Then come the sections that hold some data. There are three of them: .data, .rodata and .bss. The first one contains the mutable variables with an explicit initialization value, the second one contains the constants (and as a consequence it is supposed to be read-only), and the last one is dedicated to uninitialized data. The exact repartition of the data among those three sections depends on your compiler. Most of the time we can observe that:

  • variables and constants initialized to 0 are put in the .bss section.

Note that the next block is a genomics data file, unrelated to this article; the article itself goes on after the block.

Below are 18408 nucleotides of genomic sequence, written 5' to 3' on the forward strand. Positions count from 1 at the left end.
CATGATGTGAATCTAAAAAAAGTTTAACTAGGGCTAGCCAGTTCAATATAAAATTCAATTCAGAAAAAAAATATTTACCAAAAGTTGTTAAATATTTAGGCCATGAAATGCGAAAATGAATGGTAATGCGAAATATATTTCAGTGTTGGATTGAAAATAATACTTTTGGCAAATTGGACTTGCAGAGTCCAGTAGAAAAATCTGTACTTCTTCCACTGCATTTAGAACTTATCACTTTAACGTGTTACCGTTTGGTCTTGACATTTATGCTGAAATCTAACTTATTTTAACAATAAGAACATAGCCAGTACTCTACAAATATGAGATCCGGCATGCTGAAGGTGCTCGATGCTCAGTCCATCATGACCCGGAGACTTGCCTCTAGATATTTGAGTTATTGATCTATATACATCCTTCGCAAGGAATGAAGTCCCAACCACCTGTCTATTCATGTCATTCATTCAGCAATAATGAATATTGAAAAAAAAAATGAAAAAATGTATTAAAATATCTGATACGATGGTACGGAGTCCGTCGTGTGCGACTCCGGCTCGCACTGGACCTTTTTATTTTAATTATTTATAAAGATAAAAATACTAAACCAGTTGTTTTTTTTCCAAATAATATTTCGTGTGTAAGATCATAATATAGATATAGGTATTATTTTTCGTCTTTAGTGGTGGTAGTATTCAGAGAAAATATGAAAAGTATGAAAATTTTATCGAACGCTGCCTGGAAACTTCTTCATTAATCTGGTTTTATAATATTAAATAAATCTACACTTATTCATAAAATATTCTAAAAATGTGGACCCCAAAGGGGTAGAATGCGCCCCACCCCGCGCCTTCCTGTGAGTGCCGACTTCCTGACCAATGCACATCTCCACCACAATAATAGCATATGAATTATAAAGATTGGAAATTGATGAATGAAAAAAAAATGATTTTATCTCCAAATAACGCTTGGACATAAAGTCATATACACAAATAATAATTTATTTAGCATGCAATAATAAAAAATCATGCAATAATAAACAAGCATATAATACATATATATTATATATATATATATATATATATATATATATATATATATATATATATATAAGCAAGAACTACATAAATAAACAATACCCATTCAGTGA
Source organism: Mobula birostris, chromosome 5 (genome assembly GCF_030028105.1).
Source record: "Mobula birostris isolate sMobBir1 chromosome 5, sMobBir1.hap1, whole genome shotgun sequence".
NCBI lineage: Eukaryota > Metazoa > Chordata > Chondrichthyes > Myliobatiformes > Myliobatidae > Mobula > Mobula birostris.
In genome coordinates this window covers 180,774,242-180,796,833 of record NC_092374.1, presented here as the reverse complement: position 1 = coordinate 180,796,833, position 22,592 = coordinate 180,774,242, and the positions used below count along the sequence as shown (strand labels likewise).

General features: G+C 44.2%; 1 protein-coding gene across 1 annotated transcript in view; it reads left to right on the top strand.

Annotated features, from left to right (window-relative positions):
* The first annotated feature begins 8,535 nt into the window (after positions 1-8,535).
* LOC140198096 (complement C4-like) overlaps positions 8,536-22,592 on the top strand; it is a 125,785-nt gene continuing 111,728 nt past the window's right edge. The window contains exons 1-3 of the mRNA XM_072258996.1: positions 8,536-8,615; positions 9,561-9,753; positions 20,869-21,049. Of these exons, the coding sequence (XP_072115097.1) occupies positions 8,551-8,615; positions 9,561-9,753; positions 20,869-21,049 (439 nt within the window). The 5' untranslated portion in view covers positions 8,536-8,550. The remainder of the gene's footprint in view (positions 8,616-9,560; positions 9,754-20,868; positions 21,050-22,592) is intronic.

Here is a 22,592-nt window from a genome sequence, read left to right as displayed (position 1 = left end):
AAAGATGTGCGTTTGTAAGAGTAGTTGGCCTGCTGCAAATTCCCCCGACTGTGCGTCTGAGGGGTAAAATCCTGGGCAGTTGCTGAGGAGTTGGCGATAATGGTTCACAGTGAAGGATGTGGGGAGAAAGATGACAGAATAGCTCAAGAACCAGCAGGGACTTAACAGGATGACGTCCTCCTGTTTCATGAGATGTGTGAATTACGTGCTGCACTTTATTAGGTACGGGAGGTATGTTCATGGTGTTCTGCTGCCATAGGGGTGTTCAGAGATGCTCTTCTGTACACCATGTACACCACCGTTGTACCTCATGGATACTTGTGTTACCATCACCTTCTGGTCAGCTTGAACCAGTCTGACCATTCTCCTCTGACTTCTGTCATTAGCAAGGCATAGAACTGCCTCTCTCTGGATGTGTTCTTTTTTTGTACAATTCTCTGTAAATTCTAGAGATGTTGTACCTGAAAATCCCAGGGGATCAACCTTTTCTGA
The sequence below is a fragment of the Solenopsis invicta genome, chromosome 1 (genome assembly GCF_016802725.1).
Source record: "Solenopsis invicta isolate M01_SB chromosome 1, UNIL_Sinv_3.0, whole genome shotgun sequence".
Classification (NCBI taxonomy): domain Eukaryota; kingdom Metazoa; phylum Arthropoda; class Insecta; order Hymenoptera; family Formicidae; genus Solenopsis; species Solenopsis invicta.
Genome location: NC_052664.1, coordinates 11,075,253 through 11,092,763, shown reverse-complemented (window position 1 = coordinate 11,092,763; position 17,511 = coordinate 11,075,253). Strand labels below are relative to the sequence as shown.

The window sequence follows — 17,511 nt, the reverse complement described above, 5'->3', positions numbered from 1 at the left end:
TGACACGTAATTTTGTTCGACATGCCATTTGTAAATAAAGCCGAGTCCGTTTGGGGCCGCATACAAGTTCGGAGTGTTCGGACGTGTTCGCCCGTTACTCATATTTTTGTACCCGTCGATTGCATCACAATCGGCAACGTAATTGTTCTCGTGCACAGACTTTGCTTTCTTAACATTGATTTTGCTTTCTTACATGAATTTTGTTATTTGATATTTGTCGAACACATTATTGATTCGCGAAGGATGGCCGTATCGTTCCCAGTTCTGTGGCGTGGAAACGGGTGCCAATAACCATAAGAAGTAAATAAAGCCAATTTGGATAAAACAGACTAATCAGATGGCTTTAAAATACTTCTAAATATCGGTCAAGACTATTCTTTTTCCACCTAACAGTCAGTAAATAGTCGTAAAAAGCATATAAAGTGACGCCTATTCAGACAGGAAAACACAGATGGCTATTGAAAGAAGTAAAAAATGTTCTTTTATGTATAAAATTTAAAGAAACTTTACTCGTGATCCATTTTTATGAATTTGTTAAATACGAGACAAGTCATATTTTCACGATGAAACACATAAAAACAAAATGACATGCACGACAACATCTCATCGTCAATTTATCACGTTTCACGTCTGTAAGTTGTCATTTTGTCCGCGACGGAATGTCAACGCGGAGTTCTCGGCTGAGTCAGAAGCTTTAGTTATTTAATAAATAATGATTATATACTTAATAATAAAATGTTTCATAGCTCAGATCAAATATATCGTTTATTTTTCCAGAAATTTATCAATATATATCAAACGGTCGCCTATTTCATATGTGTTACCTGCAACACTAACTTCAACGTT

• remaining variables are put in the .data section.
  • remaining constants are put in the .rodata section.

Usually, the .rodata is placed just after the executable sections since neither of them are writable. This allows the read-only data and the executable code to be mapped at once and thus simplifies the initialization process. This is mostly noticeable when the executable section is small.

In a similar fashion, since both .data and .bss are writable sections, the latter usually directly follows the former. .bss has the additional property of being sparse: since it only contains uninitialized data that will be filled with zeros, the size of the section is enough to define it. As a consequence, if needed ((If it is really small and fit in the mapping of the .data section, it just won’t have a dedicated mapping)), the .bss section is built as a read-write anonymous mapping directly following the read-write mapping of the .data section: